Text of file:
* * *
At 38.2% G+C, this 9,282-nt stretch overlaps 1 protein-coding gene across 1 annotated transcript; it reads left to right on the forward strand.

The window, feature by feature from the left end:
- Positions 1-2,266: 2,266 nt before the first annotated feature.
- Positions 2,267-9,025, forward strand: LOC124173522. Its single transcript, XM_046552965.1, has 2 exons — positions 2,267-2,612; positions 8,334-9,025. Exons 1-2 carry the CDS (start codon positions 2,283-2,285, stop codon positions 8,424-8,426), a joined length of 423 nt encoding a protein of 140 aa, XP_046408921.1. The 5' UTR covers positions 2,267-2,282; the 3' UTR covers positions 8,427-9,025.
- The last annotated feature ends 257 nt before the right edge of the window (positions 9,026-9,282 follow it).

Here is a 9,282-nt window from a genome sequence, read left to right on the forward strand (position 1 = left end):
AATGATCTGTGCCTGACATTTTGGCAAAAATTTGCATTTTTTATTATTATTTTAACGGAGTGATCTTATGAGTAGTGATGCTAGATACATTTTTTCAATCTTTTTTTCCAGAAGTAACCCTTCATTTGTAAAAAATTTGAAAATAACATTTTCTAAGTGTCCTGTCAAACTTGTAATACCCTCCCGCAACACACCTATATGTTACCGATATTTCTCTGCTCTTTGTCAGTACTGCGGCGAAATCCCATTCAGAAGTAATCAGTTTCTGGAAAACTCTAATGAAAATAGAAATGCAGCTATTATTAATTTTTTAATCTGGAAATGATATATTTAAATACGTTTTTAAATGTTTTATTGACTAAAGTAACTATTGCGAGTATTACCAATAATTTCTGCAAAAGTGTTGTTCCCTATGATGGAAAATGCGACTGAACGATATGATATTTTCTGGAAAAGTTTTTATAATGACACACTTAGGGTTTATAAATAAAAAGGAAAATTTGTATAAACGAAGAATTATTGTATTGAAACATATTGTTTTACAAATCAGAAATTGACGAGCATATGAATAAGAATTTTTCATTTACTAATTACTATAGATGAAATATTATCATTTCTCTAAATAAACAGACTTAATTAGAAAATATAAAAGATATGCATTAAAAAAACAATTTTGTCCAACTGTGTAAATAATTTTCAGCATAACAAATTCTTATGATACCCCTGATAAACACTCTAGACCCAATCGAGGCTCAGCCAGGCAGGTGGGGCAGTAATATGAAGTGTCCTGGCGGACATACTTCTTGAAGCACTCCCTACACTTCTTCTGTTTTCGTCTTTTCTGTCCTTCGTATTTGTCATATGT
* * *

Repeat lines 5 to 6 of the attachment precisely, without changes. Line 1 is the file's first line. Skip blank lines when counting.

- The last annotated feature ends 257 nt before the right edge of the window (positions 9,026-9,282 follow it).

Here is a 9,282-nt window from a genome sequence, read left to right on the forward strand (position 1 = left end):